Since the 1970s, urban communities across the country have had to face the wrenching process of economic restructuring. As the media announce the latest plant closings and politicians slam each other for outsourcing jobs, events are too often framed with a kind of economic determinism that denies agency to individual communities. To what degree can industrial cities in such an era still imagine themselves as authors of their own economic fates?
In Rust Belt Resistance, author Perry Bush explores this question by focusing on the small midwestern city of Lima, Ohio. When British Petroleum (BP) announced late in 1996 that it would close and demolish its refinery there--which at the time employed 500 people with a $31.5 million payroll--economic desperation loomed. Lima's story, however, deviated from the usual sad narrative of other Midwest plant closures and began to assume a drama of its own.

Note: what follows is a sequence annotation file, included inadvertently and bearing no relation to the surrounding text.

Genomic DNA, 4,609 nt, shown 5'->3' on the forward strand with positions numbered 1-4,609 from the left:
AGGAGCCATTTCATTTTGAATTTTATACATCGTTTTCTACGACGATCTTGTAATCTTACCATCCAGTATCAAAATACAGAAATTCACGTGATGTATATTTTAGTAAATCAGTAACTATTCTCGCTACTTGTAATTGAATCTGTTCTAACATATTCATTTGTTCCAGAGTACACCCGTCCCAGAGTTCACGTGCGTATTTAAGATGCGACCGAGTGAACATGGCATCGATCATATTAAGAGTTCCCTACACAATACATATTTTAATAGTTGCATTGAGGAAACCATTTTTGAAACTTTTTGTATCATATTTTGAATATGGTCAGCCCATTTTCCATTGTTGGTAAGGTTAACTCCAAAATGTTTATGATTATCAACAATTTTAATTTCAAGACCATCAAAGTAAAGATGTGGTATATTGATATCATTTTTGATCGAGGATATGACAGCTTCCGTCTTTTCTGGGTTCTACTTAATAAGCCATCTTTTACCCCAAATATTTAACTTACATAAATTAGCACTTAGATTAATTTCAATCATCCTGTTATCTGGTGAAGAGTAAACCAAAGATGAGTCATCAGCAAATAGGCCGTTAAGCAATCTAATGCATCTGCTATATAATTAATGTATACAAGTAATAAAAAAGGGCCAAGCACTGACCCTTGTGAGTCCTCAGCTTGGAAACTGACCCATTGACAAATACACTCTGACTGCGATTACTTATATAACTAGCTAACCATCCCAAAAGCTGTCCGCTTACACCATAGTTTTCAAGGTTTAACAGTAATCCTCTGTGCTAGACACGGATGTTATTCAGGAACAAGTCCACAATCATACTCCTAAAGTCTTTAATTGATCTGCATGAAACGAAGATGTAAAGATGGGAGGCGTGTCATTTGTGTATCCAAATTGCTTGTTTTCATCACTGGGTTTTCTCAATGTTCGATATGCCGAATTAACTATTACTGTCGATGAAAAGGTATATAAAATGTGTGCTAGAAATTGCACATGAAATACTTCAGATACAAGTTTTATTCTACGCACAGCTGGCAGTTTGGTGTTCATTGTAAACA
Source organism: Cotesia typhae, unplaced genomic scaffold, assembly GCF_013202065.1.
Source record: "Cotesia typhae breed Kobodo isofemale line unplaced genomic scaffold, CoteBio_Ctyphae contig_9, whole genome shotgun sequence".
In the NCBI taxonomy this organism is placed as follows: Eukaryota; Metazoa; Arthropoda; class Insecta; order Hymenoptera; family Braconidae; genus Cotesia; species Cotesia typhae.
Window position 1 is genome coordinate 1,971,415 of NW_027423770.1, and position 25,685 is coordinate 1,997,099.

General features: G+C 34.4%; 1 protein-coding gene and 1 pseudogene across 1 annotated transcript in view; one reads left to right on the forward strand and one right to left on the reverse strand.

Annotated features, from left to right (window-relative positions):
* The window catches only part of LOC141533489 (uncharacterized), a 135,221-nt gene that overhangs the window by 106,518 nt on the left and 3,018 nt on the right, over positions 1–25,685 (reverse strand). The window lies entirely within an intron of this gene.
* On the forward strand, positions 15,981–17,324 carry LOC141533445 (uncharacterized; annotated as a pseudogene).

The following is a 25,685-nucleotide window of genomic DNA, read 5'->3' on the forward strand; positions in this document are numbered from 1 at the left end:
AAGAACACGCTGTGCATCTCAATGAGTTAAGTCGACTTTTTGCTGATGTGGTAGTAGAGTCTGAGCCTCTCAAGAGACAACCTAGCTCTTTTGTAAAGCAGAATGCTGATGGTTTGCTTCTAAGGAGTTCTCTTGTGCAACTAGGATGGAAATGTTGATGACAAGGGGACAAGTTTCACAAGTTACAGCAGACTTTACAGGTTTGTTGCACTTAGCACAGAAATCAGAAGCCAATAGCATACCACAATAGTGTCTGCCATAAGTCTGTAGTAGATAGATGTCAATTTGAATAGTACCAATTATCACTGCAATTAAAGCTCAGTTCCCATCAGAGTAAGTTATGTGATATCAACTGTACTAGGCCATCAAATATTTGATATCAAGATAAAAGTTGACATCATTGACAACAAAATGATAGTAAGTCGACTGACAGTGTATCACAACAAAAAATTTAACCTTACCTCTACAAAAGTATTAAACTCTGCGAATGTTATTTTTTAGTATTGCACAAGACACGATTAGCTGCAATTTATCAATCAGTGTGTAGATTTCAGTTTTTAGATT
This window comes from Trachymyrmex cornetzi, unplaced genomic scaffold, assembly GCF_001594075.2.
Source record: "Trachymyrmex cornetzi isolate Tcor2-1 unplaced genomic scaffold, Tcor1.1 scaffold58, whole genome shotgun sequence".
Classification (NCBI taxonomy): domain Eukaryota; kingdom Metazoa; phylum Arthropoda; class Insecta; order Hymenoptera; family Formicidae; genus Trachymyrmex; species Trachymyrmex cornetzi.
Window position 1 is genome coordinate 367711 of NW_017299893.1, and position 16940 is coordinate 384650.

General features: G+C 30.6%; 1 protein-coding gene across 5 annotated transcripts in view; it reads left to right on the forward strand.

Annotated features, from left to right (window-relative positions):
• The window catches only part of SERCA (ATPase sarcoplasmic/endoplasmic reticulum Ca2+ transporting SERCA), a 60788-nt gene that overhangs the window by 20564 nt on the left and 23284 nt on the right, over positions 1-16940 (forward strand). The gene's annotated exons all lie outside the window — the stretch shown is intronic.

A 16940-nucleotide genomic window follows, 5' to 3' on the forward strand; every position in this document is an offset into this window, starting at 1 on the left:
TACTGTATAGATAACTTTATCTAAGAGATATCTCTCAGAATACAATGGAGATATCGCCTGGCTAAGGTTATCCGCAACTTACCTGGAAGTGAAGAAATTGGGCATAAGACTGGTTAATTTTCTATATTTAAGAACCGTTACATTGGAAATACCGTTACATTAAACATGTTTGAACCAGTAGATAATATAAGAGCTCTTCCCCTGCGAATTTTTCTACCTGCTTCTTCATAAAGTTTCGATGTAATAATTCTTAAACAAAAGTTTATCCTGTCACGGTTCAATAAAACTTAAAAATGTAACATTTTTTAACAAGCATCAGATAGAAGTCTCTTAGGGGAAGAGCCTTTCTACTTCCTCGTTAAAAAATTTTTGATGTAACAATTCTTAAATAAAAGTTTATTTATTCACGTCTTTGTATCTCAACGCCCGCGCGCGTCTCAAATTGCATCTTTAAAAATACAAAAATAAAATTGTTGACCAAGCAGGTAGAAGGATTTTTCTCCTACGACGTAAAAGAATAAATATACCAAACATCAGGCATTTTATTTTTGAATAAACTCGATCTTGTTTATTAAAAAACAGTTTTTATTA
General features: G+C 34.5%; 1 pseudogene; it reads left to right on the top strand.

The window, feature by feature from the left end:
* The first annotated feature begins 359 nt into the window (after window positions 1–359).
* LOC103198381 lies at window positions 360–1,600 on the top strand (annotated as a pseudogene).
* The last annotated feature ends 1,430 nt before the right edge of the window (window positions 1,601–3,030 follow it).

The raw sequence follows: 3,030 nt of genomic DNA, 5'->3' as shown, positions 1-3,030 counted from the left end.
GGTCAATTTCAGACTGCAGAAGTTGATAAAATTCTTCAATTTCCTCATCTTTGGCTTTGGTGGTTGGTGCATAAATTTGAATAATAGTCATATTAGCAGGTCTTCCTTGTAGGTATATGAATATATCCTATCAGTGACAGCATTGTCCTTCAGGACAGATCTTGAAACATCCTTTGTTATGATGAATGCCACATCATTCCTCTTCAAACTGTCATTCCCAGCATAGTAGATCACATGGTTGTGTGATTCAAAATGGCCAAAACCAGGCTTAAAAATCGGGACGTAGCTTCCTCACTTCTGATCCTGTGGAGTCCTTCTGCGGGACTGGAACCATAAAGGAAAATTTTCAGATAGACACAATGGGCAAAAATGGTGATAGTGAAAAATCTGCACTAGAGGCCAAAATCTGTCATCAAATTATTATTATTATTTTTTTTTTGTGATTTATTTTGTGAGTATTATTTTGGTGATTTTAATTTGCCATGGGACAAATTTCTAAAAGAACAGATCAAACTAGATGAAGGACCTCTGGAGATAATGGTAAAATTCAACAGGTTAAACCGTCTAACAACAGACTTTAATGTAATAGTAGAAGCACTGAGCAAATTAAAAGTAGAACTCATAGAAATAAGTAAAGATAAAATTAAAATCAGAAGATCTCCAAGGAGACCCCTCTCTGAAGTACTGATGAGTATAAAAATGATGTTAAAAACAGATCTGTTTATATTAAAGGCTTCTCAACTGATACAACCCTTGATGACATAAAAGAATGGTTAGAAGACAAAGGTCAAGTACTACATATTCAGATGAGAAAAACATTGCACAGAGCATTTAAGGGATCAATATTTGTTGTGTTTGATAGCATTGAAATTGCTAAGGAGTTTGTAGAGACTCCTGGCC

Led by an unlikely cast of characters--an uncommonly stubborn set of civic leaders, a conservative local newspaper publisher, and the city's determined and progressive mayor--Lima refused to take its place quietly on the industrial scrap heap. Instead of collapsing in despair, the refinery's workers continued to function as a model of industrial efficiency and hard work, partly in a determined effort to build profitability and preserve their jobs and also because hard work was the essence and tradition of this blue-collar town.
In a story replete with a number of dramatic twists and turns, Bush describes how this collection of individuals led a resistant multinational corporation to a financial deal it could not refuse, located an acceptable buyer for the refinery, and saved not only a sizable share of the city's financial foundation but also the community's identity and self-respect. Rust Belt Resistance is a valuable instructional lesson for business and community leaders, scholars, and anyone interested in the continuing viability of American industrial cities.